How long can a homeowner’s insurance company hold out before actually agreeing to the cost of repairs?

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How long can a homeowner’s insurance company hold out before actually agreeing to the cost of repairs?

My insurance company has been messing around for the last 4 months regarding storm damage repairs. It took them a month to come out to check the damages. After they finally came out, they sent an estimate of $1,100. I had contractors come to give me estimates, and the estimates all range around $3,500. I sent the estimates into the insurance company and they tell me that the estimates are too high. I have black mold growing all through my ceiling now, and fear that my family will become ill as including my 6 year-old son.

Asked on July 12, 2011 under Real Estate Law, Pennsylvania

Answers:

SJZ, Member, New York Bar / FreeAdvice Contributing Attorney

Answered 9 years ago | Contributor

There is no defined time frame or deadline. However, insurers are bound a covenant (or duty) of good faith and fair dealing in executing or performing their obligations under their policies. This means pretty much what it sound like--they have to be fair in terms of  how much they pay and when they pay it. That does not mean they must accept the homeowner's estimate or requested amount at face value, if the homeowner, for example, has received higher-than-normal quotes; but it also means that they can't arbitrarily offer only a low-ball amount if there's not good evidence or back-up for it and they can't also tie up or delay payment indefinitely. To enforce the covenant, however, you may need to take legal action (i.e. sue), or at least make clear to the insurer that you believe they are not honoring their responsibilities and are prepared to take action. Before doing anything, please consult with an attorney, who can evaluate your situation in all its detail, and advise you as to what would be a reasonable settlement, what it might cost to obtain it, and then help you get it. Good luck.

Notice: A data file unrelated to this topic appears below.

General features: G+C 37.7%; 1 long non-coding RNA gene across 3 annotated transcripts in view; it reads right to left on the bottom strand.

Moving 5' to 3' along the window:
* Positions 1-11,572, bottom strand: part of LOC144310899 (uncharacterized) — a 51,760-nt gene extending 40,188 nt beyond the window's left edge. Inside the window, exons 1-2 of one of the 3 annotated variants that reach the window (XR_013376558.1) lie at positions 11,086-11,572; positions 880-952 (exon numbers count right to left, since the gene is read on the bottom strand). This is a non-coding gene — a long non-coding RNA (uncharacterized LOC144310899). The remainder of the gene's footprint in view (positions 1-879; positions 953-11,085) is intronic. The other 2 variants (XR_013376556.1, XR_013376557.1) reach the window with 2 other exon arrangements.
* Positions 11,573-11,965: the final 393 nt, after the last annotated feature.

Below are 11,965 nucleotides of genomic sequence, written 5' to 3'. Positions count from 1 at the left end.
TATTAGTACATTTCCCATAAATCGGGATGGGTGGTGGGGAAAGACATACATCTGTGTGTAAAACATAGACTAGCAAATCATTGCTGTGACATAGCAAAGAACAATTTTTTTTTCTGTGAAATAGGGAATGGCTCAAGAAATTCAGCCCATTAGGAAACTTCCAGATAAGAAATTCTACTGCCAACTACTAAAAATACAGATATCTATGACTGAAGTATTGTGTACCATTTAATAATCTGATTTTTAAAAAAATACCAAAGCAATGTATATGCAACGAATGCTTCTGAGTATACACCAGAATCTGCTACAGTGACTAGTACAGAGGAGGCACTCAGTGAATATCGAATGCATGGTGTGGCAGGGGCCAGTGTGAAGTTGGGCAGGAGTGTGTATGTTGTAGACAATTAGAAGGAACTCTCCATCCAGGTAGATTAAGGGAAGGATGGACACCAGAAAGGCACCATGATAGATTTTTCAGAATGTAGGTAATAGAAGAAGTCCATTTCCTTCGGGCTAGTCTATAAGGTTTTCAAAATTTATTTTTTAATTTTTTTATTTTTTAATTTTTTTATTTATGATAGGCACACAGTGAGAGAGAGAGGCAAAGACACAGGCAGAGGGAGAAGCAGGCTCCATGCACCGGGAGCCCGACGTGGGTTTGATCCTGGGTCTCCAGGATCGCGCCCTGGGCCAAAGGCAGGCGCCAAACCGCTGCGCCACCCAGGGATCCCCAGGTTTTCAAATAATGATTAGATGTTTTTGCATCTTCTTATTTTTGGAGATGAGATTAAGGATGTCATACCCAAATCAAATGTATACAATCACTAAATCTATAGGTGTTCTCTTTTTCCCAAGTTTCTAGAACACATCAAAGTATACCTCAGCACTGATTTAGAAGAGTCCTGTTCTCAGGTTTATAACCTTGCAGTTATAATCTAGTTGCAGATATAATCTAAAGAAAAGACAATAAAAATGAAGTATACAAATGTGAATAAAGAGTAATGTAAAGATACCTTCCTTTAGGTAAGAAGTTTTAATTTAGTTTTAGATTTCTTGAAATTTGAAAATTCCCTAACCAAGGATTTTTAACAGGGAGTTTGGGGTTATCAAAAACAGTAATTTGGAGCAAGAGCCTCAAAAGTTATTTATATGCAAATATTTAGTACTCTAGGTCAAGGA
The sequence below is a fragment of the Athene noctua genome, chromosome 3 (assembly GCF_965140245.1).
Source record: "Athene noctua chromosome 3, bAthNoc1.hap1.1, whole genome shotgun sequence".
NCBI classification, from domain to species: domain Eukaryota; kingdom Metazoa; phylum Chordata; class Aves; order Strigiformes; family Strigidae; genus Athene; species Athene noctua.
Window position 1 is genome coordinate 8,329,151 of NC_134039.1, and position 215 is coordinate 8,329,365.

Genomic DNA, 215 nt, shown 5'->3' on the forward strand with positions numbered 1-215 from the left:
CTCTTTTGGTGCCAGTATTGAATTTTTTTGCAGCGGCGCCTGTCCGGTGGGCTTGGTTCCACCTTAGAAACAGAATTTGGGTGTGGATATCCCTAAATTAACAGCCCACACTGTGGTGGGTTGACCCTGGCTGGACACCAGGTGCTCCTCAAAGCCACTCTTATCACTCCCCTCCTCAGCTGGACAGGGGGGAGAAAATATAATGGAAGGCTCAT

SJZ, Member, New York Bar / FreeAdvice Contributing Attorney

Answered 9 years ago | Contributor

There is no defined time frame or deadline. However, insurers are bound a covenant (or duty) of good faith and fair dealing in executing or performing their obligations under their policies. This means pretty much what it sound like--they have to be fair in terms of  how much they pay and when they pay it. That does not mean they must accept the homeowner's estimate or requested amount at face value, if the homeowner, for example, has received higher-than-normal quotes; but it also means that they can't arbitrarily offer only a low-ball amount if there's not good evidence or back-up for it and they can't also tie up or delay payment indefinitely. To enforce the covenant, however, you may need to take legal action (i.e. sue), or at least make clear to the insurer that you believe they are not honoring their responsibilities and are prepared to take action. Before doing anything, please consult with an attorney, who can evaluate your situation in all its detail, and advise you as to what would be a reasonable settlement, what it might cost to obtain it, and then help you get it. Good luck.


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